How Can Tech Firms Support the Next Generation of Talent?
Hannah Birch SVP, Managing Director, Europe
Jill Gates Vice President, Culture and People Experience Europe & India
The technology sector has a talent problem. As demands on IT services and IT functions continue to grow due to the shift to hybrid working, organisations are struggling to find employees with the skills they need. Over the last two years, just under half (46%) of businesses have struggled to recruit for roles that require data skills. According to the Learning & Work Institute, the number of children taking IT related subjects for their GCSEs dropped by 40% between 2015 and 2020. Women and other under-represented groups are particularly unlikely to pursue a tech career, depriving the sector of a vast pool of potential future leaders.
The skills shortage is a problem that requires action from multiple parties. The government and the education sector certainly play a key role, but private companies within the tech sector can also make a vital contribution. Ensono is committed to developing tech talent, participating in initiatives such as Your Future, Your Ambition, which introduces young people to STEAM careers (Science, Technology, Engineering, and the Arts Maths) and implementing young in career strategies to support more people coming into Technology careers. In this blog, Hannah Birch, Managing Director for Europe at Ensono, and Jill Gates, Ensono’s VP Culture, People & Experience in Europe & Asia, share their thoughts on how the private sector can help tackle the skills shortage.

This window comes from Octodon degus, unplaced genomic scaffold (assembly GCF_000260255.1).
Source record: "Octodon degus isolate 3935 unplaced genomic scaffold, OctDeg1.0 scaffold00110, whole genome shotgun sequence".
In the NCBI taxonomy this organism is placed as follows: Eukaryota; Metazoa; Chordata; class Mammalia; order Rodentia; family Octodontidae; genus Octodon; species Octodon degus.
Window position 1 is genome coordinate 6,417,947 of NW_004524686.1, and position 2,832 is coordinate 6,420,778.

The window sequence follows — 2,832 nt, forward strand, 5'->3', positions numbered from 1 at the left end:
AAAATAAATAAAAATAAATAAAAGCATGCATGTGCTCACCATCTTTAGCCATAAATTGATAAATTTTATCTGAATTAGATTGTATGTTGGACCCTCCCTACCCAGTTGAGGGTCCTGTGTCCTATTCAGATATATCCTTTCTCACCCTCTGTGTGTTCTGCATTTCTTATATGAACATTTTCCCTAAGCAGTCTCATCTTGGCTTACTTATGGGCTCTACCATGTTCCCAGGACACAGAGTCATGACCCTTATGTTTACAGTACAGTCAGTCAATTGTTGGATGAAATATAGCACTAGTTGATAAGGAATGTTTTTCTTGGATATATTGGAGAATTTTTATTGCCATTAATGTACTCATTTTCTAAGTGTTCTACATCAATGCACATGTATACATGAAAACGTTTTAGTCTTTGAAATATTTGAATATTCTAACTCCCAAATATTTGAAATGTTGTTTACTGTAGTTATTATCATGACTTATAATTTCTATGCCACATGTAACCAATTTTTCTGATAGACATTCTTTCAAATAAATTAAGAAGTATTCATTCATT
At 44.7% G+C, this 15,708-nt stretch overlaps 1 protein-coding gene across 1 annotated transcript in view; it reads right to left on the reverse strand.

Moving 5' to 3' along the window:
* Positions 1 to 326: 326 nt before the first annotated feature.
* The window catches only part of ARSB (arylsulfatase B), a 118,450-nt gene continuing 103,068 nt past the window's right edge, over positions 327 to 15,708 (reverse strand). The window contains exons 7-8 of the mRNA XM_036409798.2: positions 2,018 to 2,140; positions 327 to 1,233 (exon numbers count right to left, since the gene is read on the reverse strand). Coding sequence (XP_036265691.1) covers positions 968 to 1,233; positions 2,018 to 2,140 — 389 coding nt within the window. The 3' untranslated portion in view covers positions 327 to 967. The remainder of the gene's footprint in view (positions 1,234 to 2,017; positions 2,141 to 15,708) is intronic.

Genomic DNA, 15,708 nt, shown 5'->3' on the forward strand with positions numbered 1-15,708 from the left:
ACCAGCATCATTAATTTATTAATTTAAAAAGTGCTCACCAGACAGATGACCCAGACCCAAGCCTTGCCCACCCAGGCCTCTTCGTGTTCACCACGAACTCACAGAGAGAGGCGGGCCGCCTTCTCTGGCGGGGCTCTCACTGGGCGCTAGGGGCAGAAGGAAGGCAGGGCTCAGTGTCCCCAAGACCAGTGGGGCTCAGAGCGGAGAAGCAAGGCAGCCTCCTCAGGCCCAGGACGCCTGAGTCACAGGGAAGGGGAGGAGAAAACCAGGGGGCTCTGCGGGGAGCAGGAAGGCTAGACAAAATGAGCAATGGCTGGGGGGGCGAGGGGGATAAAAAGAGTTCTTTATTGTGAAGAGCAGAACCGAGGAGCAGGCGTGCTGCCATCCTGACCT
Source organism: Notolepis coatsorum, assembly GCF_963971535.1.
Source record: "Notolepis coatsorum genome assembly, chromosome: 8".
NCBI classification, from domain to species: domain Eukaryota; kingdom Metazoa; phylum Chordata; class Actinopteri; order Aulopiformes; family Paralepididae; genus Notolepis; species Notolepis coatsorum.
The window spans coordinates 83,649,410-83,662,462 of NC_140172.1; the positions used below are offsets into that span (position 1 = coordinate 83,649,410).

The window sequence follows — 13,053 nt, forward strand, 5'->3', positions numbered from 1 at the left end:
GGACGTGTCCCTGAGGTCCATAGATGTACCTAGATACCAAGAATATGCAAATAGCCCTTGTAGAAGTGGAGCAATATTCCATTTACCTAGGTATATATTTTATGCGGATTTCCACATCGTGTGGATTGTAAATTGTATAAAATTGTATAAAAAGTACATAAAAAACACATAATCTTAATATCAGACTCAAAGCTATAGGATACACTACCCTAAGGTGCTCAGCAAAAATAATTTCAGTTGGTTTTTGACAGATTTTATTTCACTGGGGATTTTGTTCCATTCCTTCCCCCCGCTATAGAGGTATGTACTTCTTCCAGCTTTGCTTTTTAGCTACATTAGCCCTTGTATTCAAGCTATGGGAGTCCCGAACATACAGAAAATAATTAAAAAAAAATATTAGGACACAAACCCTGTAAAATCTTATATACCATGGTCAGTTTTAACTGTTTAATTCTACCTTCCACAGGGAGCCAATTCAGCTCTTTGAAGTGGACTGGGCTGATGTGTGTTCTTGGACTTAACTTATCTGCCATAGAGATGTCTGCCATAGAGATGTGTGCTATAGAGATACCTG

Q: What should tech firms focus on to support the next generation of talent?
Hannah Birch: “The only way we can deal with the current skills shortage is by cross-training, and by bringing in more talent at entry level. In my view, it’s vital that we do both. Investment in early-in-career talent is absolutely crucial to get more skilled people into the tech sector. Private companies can play their part by participating in apprenticeship schemes and other initiatives such as the government’s Kickstart Scheme, which Ensono signed up to earlier this year. Kickstart, aimed at 16-to-24-year-olds on Universal Credit, provides funding for employers to train participants over a six-month period. It’s a great example of an initiative that enables companies to help those from disadvantaged backgrounds forge a career path in tech.”
Jill Gates: “I would add to Hannah’s point about the importance of early-in-career talent. Building the talent pipeline is an absolute must. It’s also worth noting that all organisations are on a journey when it comes to developing talent. There are lots of things we can be doing, and we should be investing in multiple avenues to deal with this crisis. If you’re a large organisation, it’s great if you can bring in more than one hundred people to train, but if you’re a small organisation, you can still cover lots of ground by investing in different areas simultaneously.”
Q: What is the business case for building pre-career talent?
Hannah Birch: “The business case really comes down to social responsibility and recognising what is good for society. Action to address the talent shortage should form part of a business’s measurable Environmental, Social, and Governance (ESG) targets. It’s worth remembering that prospective employees are increasingly interested in a company’s purpose and ethics. A company that shows it cares about building the talent pipeline is sending a positive signal to potential future employees.”